As Damien Fisher, Managing Director of Fishtank Agency points out: “The digital experience is scrutinised more than ever before, and depending on the sector, various touchpoints require consideration.”

When creating a customer journey map, don’t forget to include any touchpoints where customers self-serve and aren’t in direct contact with a representative of your business. These include:

  • Online advertising including images and copy.
  • Your online presence — review websites, company social media presence and third-party listings.
  • The look and feel of your website — does this reinforce their expectations/view of your business?
  • The experience with your website, such as finding information, ease of use and ease of converting — include lead generation, newsletter subscriptions and purchases. 

Once you have your map, take a look at the customer experience at each point — this may help you to identify both areas for improvement and areas that aren’t aligning with your brand, the latter of which can be off-putting to customers and may mean you lose them from your funnel. Remember that even with the best plan in the world, your customers may have a different experience using your brand. Ultimately, it’s their perception of your business that matters.

On this note, John Galpin, Co-Founder of Design by Structure, says: “Customer perception is based on the customers’ own experiences of a brand, how it aligns with their own beliefs and values, their interaction with it at every touchpoint, from the awareness, through to purchase-decision to having it in their home.

“Brands don’t hold the reins completely. Consumers hold power in their ability to vote with their feet. If they don’t like what a brand does, represents or aligns with (influencers/ambassadors) they simply won’t purchase, or more importantly repeat purchase — that’s real power.”

Meet the needs of the new customer

As part of your sales funnel, you’ll be aware that there is often a consideration or research stage for online shoppers. Brands can tackle this by working on their CX strategy, and considering any external factors that might influence search-engine-savvy customers.

Our Brand Perception Report showed that online reviews are the top influencer when it comes to making purchasing decisions about a product/service online (55%). Interestingly, 38% of consumers said their decisions were influenced by website and digital experience. Alarmingly, 41% of consumers mentioned that their online shopping experiences were often inconsistent. This is a significant percentage of customers that could be lost without the consistent and comprehensive implementation of a CX strategy.

The new shifts in online shopping trends have bought with them a large increase in customer expectations. With big brands leading the way in customer service, smaller brands have struggled to keep up with the demands of the customer. As well as a distinctive rise in live chat, 21% of consumers value brands more if they offer customer service via their social media platforms.

Other reported brand turn-offs include:

  • Slow response to inquiries (29%)
  • Spam email marketing (29%)
  • Annoying advertising (23%) 

Damien Fisher, Managing Director at Fishtank Agency notes: “When selling online, everyone is time-sensitive and with cyber-crime at an all-time high, visible trust recognition indicator such as Feefo are key validators to consumer perception and loyalty. Having chatbots visible 24/7 to answer any consumer queries without moving from page to page, as well as trigger points such as email/sales numbers, helps deliver buyer confidence as it suggests the online retailer is happy to take calls and values customer satisfaction.”

Another ‘new’ customer expectation that’s set to increase is a shift in customer values: with a renewed focus on sustainability, responsible sourcing and reducing the impact on the environment. Our findings showed that 57% of consumers think that companies should be socially and environmentally responsible, while almost three-quarters (74%) of consumers always consider a brand’s values before purchasing from them.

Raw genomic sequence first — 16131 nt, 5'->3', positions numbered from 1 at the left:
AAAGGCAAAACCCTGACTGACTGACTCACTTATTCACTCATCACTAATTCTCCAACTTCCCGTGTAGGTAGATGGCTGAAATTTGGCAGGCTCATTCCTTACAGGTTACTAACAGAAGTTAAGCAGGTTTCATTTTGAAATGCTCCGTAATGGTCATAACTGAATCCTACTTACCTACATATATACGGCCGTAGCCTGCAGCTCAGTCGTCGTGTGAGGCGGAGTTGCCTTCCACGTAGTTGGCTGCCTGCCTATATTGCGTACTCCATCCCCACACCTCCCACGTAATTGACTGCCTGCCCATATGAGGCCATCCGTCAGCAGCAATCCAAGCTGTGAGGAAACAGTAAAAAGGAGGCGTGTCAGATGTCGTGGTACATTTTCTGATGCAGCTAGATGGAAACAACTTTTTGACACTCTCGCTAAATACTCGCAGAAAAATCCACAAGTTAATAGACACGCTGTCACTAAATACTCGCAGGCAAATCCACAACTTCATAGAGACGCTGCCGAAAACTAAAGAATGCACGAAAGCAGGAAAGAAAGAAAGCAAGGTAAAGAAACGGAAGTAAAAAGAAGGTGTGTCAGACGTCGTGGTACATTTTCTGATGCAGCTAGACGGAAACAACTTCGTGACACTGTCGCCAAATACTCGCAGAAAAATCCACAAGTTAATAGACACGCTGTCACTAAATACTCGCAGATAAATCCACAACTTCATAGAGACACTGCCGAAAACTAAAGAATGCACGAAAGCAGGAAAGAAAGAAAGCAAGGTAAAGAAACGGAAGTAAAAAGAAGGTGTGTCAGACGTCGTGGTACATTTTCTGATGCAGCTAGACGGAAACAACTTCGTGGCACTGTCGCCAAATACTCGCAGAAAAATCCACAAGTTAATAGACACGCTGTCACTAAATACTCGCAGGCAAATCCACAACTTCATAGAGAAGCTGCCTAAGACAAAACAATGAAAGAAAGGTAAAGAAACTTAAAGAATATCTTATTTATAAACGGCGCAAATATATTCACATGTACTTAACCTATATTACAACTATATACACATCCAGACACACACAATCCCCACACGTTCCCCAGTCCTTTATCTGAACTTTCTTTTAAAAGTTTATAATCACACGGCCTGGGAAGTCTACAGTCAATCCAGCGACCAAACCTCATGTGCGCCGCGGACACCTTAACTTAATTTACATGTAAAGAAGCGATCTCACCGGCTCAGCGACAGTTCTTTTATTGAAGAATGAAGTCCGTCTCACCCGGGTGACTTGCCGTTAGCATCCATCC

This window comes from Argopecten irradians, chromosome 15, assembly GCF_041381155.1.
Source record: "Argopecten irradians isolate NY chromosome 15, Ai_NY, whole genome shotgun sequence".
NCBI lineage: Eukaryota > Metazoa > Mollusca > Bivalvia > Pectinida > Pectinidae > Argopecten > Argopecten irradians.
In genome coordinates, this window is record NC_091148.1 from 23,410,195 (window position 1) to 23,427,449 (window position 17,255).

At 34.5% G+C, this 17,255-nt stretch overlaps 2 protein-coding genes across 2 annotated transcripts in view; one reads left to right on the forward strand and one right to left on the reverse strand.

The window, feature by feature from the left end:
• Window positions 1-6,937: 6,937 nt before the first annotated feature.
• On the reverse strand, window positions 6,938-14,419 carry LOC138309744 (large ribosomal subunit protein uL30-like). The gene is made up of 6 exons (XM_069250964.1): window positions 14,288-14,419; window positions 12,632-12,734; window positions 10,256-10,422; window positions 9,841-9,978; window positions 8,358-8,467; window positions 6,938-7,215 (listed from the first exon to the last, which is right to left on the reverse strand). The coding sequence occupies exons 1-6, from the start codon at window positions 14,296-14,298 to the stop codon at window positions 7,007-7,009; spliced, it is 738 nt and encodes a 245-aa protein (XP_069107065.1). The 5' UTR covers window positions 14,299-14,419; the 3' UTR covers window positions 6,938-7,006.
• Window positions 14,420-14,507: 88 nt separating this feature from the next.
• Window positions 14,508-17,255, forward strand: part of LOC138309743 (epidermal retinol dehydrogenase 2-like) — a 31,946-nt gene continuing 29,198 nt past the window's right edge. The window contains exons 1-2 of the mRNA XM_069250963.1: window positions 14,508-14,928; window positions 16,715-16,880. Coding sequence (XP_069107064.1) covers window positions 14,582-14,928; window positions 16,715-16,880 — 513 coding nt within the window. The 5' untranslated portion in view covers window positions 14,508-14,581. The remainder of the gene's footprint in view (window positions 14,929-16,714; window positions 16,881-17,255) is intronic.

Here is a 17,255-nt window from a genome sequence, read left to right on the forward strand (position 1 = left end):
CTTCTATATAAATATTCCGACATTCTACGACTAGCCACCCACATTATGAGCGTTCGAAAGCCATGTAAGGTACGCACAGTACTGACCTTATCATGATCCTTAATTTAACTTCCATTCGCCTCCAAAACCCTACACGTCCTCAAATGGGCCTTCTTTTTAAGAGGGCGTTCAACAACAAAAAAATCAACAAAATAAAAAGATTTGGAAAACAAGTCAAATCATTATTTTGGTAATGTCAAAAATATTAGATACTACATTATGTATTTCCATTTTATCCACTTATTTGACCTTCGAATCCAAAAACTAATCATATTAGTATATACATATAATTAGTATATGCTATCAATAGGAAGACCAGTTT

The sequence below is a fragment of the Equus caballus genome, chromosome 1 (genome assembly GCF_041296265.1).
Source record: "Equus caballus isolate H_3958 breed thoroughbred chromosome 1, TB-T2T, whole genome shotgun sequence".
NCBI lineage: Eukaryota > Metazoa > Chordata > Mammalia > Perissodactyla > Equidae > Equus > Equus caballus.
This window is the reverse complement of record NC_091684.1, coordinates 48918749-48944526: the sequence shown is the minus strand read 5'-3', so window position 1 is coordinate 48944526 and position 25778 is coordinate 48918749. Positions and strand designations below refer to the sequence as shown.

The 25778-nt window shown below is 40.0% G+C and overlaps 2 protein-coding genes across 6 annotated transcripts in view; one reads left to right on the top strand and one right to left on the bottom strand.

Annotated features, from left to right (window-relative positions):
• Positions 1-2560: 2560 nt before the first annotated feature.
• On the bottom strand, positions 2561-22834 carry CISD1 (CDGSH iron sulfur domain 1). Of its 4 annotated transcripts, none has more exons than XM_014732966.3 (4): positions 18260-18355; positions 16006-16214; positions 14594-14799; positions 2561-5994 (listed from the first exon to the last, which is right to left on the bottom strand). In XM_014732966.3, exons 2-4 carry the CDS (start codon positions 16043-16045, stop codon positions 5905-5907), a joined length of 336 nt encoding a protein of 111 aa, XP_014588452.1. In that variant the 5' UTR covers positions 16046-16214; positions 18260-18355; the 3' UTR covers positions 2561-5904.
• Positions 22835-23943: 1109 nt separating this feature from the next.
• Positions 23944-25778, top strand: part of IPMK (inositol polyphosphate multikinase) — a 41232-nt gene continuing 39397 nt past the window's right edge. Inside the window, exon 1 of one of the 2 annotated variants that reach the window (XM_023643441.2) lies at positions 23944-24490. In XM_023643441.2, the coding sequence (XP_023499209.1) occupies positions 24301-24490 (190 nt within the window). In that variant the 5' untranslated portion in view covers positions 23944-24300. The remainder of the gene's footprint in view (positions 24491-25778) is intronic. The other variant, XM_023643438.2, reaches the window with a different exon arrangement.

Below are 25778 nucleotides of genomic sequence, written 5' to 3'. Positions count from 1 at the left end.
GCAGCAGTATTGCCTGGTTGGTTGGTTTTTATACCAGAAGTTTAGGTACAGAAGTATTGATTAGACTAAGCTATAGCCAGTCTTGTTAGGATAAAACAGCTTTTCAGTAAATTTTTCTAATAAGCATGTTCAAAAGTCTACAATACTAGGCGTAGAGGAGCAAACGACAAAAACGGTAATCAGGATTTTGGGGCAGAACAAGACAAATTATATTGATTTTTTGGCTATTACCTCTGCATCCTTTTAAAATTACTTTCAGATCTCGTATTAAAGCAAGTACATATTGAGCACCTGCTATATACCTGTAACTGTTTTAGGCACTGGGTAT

This is a key opportunity for businesses to review their operations and practises, as well as their communications strategy around their brand values, mission and purpose. Those that don’t do this could be missing out on a significant amount of revenue — with our research showing that 61% of consumers spend more money with socially responsible brands. This is critical for long-term business success, as our findings also revealed that if disappointed by a company's words or actions on a social or political issue, 74% would be less likely to purchase from that brand.

Other significant factors that consumers take into account when making online shopping decisions include:

  • Brands being passionate about the products or services they sell (34%)
  • Sustainability ethics (33%)
  • Transparency (33%) 

To tackle this properly, Vic Heyward, Brand Marketing and Communications Manager at Bright makes a suggestion for brands: “This newer focus on brand accountability for sustainable initiatives can feel daunting for some, especially if you're not at the forefront of an environmental revolution. For brands like this, taking a step back to reflect on your brand purpose, code of ethics or CSR policy can be an enlightening experience and a way to further engage prospects and employees.”

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Summary

To stand out from the competition during the pandemic and beyond, it’s important for brands to keep on top of their digital experiences, consumer trends and customer expectations.

The results from our Feefo Brand Perception Report 2021 have shown the importance of putting the needs of the customer first. After all, shoppers are more likely to vote with their ‘feet’ (and their money!) than ever before. With much of the new online shopping behaviour set to last for the long-haul, happy online customers are truly the key to long-term success.

Commenting on the findings of the Brand Perception Report, Feefo CEO Tony Wheble, says: “It’s been an incredibly volatile 12 months for businesses, which has seen a seismic shift in consumer behaviour, some aspects of which will have a long-lasting effect on how buyers think, act and spend. That said, our research shows that for those businesses that are agile and realign their marketing strategies, there are many opportunities to improve brand awareness, perception and loyalty. Those that respond and act with the medium to long term in mind will see greater returns over the next few years than those that see this period as nothing more than a dip, due to external circumstances.”